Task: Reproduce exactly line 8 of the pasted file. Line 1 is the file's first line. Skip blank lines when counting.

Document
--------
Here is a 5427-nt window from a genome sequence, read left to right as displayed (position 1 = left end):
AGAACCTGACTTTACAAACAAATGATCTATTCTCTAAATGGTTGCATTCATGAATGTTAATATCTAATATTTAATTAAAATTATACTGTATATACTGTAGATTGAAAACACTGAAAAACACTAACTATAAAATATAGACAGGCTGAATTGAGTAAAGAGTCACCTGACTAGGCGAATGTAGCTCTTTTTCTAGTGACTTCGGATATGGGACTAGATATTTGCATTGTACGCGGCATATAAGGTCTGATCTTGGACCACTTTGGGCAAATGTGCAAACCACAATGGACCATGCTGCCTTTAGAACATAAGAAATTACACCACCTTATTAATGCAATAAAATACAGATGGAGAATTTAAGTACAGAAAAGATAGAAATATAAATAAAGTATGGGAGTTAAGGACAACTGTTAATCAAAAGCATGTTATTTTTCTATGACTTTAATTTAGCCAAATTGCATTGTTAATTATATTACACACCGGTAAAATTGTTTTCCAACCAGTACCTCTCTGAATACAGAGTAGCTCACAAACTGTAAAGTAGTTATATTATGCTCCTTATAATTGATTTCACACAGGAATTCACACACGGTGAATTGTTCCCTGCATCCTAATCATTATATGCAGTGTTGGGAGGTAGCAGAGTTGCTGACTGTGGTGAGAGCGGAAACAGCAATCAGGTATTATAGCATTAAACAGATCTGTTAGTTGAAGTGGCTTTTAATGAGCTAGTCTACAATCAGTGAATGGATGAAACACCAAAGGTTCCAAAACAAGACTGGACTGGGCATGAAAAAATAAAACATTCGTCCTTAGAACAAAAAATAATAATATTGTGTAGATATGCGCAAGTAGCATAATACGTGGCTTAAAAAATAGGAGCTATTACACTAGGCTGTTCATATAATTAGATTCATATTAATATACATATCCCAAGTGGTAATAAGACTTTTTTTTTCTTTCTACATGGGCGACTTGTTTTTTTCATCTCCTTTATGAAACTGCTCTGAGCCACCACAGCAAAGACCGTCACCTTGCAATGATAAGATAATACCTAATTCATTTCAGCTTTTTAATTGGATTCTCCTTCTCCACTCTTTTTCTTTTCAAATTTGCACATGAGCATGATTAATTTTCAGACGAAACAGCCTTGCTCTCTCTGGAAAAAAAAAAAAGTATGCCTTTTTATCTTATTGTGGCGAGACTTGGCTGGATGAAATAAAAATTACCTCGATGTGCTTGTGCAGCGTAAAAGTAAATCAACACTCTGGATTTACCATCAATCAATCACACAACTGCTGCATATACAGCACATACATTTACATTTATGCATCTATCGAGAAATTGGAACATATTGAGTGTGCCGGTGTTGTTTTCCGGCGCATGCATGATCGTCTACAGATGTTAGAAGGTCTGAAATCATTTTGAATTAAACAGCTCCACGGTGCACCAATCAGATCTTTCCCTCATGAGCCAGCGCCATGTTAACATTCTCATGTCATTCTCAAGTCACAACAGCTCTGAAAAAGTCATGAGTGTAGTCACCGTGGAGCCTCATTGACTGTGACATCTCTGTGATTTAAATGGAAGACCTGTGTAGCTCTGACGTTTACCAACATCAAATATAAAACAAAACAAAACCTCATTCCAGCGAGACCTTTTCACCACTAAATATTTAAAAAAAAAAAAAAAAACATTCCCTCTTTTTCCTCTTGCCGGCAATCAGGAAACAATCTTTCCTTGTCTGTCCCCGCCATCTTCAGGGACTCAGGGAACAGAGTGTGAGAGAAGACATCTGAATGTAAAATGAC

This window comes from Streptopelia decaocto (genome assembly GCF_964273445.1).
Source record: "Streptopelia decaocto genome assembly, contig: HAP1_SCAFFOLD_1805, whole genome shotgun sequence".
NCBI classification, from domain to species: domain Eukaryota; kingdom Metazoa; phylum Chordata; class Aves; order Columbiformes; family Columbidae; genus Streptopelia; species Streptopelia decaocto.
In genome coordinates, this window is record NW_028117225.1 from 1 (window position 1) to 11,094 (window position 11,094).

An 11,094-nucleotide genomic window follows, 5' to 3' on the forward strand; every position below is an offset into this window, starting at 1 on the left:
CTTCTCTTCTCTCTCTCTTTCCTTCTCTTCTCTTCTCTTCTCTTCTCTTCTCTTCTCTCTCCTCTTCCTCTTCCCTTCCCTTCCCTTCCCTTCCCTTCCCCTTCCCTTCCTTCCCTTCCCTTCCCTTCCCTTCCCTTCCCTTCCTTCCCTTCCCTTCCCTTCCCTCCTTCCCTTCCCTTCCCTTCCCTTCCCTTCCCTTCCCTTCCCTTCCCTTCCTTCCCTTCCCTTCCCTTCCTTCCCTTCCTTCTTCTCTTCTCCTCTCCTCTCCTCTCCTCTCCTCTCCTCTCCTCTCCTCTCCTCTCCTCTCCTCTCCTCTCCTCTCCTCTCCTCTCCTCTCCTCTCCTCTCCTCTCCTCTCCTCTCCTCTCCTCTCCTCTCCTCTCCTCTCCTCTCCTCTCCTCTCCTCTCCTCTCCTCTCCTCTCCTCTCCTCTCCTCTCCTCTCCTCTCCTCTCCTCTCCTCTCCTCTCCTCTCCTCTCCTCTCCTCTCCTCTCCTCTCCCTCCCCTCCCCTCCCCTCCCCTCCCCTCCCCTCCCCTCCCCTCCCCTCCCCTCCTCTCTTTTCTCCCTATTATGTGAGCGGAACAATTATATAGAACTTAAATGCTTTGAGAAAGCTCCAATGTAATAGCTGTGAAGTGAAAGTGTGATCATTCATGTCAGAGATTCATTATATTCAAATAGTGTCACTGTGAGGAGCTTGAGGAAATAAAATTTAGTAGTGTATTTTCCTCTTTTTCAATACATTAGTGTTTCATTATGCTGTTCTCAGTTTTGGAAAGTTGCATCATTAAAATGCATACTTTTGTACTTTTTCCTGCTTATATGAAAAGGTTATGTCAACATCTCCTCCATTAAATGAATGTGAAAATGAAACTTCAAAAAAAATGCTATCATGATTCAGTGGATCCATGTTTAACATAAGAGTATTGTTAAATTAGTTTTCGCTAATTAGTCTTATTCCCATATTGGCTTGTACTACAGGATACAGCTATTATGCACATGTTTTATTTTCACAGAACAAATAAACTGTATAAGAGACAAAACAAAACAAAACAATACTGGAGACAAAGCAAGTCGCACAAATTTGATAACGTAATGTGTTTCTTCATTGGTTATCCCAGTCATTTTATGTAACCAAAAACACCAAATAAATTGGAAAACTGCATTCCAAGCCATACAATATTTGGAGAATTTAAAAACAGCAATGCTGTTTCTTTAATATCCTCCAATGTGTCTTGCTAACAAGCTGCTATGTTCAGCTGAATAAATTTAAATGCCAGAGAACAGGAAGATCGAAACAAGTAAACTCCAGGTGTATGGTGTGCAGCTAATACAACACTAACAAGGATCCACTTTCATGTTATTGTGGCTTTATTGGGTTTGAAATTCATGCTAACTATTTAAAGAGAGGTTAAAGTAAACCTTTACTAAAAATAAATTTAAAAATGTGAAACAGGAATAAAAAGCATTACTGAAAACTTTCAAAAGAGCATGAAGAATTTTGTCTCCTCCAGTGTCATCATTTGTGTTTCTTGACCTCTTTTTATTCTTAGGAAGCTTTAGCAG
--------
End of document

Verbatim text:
CTTCTCTTCTCTCTCTCTTTCCTTCTCTTCTCTTCTCTTCTCTTCTCTTCTCTTCTCTCTCCTCTTCCTCTTCCCTTCCCTTCCCTTCCCTTCCCTTCCCCTTCCCTTCCTTCCCTTCCCTTCCCTTCCCTTCCCTTCCCTTCCTTCCCTTCCCTTCCCTTCCCTCCTTCCCTTCCCTTCCCTTCCCTTCCCTTCCCTTCCCTTCCCTTCCCTTCCTTCCCTTCCCTTCCCTTCCTTCCCTTCCTTCTTCTCTTCTCCTCTCCTCTCCTCTCCTCTCCTCTCCTCTCCTCTCCTCTCCTCTCCTCTCCTCTCCTCTCCTCTCCTCTCCTCTCCTCTCCTCTCCTCTCCTCTCCTCTCCTCTCCTCTCCTCTCCTCTCCTCTCCTCTCCTCTCCTCTCCTCTCCTCTCCTCTCCTCTCCTCTCCTCTCCTCTCCTCTCCTCTCCTCTCCTCTCCTCTCCTCTCCTCTCCTCTCCTCTCCTCTCCTCTCCTCTCCTCTCCCTCCCCTCCCCTCCCCTCCCCTCCCCTCCCCTCCCCTCCCCTCCCCTCCCCTCCTCTCTTTTCTCCCTATTATGTGAGCGGAACAATTATATAGAACTTAAATGCTTTGAGAAAGCTCCAATGTAATAGCTGTGAAGTGAAAGTGTGATCATTCATGTCAGAGATTCATTATATTCAAATAGTGTCACTGTGAGGAGCTTGAGGAAATAAAATTTAGTAGTGTATTTTCCTCTTTTTCAATACATTAGTGTTTCATTATGCTGTTCTCAGTTTTGGAAAGTTGCATCATTAAAATGCATACTTTTGTACTTTTTCCTGCTTATATGAAAAGGTTATGTCAACATCTCCTCCATTAAATGAATGTGAAAATGAAACTTCAAAAAAAATGCTATCATGATTCAGTGGATCCATGTTTAACATAAGAGTATTGTTAAATTAGTTTTCGCTAATTAGTCTTATTCCCATATTGGCTTGTACTACAGGATACAGCTATTATGCACATGTTTTATTTTCACAGAACAAATAAACTGTATAAGAGACAAAACAAAACAAAACAATACTGGAGACAAAGCAAGTCGCACAAATTTGATAACGTAATGTGTTTCTTCATTGGTTATCCCAGTCATTTTATGTAACCAAAAACACCAAATAAATTGGAAAACTGCATTCCAAGCCATACAATATTTGGAGAATTTAAAAACAGCAATGCTGTTTCTTTAATATCCTCCAATGTGTCTTGCTAACAAGCTGCTATGTTCAGCTGAATAAATTTAAATGCCAGAGAACAGGAAGATCGAAACAAGTAAACTCCAGGTGTATGGTGTGCAGCTAATACAACACTAACAAGGATCCACTTTCATGTTATTGTGGCTTTATTGGGTTTGAAATTCATGCTAACTATTTAAAGAGAGGTTAAAGTAAACCTTTACTAAAAATAAATTTAAAAATGTGAAACAGGAATAAAAAGCATTACTGAAAACTTTCAAAAGAGCATGAAGAATTTTGTCTCCTCCAGTGTCATCATTTGTGTTTCTTGACCTCTTTTTATTCTTAGGAAGCTTTAGCAG